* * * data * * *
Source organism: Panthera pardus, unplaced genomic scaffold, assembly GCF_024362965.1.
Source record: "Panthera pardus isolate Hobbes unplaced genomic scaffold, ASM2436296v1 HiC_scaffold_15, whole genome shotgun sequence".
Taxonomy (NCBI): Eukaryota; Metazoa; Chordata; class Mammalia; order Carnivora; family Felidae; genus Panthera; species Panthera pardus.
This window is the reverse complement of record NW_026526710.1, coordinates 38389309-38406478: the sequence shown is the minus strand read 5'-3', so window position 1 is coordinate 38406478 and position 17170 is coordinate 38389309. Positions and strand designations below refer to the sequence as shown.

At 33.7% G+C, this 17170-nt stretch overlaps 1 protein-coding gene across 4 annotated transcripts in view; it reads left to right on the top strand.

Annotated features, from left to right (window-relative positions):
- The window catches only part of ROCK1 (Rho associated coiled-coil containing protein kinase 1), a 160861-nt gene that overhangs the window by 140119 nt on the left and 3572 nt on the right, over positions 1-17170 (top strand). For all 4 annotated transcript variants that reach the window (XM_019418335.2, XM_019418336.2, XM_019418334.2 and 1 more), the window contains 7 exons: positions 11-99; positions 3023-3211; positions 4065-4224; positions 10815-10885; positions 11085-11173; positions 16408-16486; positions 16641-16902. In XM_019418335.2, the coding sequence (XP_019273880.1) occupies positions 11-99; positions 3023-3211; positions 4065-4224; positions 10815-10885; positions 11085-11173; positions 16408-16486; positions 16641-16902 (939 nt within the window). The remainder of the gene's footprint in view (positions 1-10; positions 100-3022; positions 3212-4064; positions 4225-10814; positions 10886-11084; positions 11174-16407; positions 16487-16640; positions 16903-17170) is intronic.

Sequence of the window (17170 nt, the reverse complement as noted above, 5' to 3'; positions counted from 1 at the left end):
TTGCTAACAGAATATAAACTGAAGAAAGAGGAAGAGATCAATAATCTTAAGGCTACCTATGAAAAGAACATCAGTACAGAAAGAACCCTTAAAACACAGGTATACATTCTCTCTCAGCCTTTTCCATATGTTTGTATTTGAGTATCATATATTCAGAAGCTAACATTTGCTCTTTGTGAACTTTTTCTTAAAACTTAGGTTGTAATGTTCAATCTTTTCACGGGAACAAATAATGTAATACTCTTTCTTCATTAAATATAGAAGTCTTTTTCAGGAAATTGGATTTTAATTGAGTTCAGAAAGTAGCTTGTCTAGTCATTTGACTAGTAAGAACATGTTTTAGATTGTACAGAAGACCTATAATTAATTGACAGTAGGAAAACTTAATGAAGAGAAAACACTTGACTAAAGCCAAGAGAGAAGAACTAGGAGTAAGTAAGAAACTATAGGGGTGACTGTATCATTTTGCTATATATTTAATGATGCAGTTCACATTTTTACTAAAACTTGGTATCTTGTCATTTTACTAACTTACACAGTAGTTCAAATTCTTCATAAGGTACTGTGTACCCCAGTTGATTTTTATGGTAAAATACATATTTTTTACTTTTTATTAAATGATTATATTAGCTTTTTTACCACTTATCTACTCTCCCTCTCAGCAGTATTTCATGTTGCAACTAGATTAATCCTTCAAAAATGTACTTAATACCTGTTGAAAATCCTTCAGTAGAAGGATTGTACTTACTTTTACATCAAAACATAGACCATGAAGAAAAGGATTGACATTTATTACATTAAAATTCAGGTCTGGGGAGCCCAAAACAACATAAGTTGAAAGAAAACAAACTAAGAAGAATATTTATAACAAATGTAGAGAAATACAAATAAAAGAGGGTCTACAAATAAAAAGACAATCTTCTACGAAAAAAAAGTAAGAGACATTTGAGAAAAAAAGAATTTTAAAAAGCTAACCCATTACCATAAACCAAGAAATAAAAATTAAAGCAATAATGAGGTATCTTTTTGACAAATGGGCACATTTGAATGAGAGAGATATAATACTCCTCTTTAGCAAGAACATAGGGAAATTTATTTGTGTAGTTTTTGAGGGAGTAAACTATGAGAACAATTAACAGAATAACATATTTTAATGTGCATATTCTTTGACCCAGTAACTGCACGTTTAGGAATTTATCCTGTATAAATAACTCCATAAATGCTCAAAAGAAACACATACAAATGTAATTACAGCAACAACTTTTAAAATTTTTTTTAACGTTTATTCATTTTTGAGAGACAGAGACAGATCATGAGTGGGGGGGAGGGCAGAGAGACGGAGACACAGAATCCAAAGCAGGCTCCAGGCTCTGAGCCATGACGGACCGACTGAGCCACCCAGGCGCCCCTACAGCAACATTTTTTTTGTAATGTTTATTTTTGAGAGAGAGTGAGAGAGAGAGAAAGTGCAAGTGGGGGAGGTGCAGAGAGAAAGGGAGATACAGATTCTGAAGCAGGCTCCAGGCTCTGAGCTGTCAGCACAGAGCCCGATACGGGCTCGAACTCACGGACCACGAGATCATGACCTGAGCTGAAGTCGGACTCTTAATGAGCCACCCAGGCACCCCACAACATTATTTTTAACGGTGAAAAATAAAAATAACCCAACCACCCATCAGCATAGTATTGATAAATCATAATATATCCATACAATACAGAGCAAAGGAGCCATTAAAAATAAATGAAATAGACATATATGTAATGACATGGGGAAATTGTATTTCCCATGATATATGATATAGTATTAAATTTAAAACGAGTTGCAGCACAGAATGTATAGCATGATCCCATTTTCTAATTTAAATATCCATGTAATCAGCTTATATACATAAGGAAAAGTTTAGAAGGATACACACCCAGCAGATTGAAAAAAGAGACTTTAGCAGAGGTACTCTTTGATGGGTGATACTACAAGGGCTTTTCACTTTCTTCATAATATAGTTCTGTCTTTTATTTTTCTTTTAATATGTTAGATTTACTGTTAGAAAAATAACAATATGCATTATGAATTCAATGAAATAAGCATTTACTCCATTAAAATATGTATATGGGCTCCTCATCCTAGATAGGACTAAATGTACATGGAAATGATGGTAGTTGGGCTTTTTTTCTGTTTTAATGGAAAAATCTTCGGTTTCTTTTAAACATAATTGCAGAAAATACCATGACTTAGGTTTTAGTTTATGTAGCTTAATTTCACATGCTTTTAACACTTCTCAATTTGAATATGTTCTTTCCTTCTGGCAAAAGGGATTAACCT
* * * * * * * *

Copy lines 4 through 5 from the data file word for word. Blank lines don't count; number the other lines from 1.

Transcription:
This window is the reverse complement of record NW_026526710.1, coordinates 38389309-38406478: the sequence shown is the minus strand read 5'-3', so window position 1 is coordinate 38406478 and position 17170 is coordinate 38389309. Positions and strand designations below refer to the sequence as shown.

At 33.7% G+C, this 17170-nt stretch overlaps 1 protein-coding gene across 4 annotated transcripts in view; it reads left to right on the top strand.